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New York Times reporter Nikole Hannah-Jones on Sunday offered a startling take on the ongoing Russian invasion of Ukraine and its media coverage.
The 1619 Project author commented on a local writer’s description of “incidents of insidious racism” in the media, saying the concern was only for “blonde-haired, blue-eyed Europeans”.
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Hannah-Jones agreed with the author on the “racialized” analysis.
“Every journalist covering Ukraine should really, really look inside. That’s why I say we should stop pretending we’re objective and recognize our biases so we can call them out. Many of us see the analysis and racialized language,” Hannah-Jones tweeted.
She also added that the “shock confession” for Ukraine suggests racial bias due to a lack of attention to non-white nations.
“And honestly, this shock admission that this is happening in a European country is ahistorical and also serves to justify the lack of sympathy for other invasions, other occupations and other refugee crises. [sic] involving people not considered white,” Hannah-Jones added.
When a Twitter user criticized her take and her timing, she replied, “This is absolutely ridiculous. Shouldn’t journalists focus on improving their real-time coverage?”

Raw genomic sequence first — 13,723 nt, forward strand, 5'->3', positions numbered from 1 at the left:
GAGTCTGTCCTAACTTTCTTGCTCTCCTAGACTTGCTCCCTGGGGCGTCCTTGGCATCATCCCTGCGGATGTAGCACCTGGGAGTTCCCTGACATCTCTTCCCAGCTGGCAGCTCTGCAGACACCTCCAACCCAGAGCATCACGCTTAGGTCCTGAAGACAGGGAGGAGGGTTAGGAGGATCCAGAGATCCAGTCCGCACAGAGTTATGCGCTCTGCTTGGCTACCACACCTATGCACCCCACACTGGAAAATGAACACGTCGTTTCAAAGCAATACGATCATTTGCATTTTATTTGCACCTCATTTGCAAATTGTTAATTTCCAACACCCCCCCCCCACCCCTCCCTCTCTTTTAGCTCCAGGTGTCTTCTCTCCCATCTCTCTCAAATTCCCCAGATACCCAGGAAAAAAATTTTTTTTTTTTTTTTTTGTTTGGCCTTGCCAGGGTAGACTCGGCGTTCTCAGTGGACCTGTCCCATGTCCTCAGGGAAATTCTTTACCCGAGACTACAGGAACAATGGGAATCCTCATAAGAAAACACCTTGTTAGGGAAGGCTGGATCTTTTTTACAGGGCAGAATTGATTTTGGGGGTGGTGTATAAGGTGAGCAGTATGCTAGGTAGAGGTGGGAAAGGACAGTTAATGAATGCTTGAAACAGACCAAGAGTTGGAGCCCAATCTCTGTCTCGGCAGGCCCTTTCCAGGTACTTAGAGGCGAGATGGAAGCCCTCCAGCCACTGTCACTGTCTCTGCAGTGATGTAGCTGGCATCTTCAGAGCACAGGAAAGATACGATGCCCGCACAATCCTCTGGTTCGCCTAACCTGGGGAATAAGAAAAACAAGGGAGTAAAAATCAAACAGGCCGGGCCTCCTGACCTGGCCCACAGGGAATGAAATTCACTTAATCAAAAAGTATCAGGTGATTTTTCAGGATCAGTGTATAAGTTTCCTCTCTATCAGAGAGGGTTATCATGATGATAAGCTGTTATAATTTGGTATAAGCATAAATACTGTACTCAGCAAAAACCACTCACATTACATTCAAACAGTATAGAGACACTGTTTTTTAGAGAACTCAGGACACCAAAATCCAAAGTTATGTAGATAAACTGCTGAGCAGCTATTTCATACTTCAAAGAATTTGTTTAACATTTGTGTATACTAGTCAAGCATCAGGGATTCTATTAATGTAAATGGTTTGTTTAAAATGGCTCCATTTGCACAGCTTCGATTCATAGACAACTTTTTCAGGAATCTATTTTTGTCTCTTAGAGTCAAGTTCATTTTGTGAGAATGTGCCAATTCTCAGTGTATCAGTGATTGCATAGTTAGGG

She followed up with an additional tweet saying it was “geopolitical fiction to separate [Europe] from Asia” so that an invasion could be “a dog whistle to tell us that we should care because they are like us”.
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Still, she insisted: “To be clear: we should care about Ukraine. But not because it’s European, or that people look white, or that they’re ‘civilized’ and not ‘impoverished’. All people deserve to be free and to be welcomed when their country is at war.”
Hannah-Jones frequently made controversial statements on her Twitter account, sometimes deleting them later. Her 1619 project was also heavily criticized as a distorted and inaccurate portrayal of history despite Hannah-Jones winning the Pulitzer Prize for her work.
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